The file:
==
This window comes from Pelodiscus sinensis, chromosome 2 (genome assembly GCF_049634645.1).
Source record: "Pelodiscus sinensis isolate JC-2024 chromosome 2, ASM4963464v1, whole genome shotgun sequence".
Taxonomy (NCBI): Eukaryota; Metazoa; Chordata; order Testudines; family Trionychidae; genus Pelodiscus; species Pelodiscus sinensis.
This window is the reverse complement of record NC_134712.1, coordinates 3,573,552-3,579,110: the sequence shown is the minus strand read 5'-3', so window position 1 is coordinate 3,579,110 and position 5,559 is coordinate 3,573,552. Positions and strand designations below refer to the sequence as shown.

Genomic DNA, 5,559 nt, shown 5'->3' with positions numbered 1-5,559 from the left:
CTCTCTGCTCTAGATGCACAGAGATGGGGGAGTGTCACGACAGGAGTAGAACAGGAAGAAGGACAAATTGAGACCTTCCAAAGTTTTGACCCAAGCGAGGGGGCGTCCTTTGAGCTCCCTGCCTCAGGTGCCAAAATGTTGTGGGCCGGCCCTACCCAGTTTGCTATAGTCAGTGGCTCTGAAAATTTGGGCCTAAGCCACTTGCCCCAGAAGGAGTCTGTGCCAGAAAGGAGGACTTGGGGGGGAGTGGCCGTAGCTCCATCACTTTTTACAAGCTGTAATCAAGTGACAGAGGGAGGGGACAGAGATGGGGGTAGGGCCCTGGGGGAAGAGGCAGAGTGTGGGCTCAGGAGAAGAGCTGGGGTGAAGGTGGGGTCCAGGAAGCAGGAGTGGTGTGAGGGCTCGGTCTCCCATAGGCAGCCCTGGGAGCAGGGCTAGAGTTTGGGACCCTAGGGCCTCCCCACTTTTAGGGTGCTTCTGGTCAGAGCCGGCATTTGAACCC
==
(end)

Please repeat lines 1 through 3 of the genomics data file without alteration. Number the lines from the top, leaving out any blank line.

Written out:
This window comes from Pelodiscus sinensis, chromosome 2 (genome assembly GCF_049634645.1).
Source record: "Pelodiscus sinensis isolate JC-2024 chromosome 2, ASM4963464v1, whole genome shotgun sequence".
Taxonomy (NCBI): Eukaryota; Metazoa; Chordata; order Testudines; family Trionychidae; genus Pelodiscus; species Pelodiscus sinensis.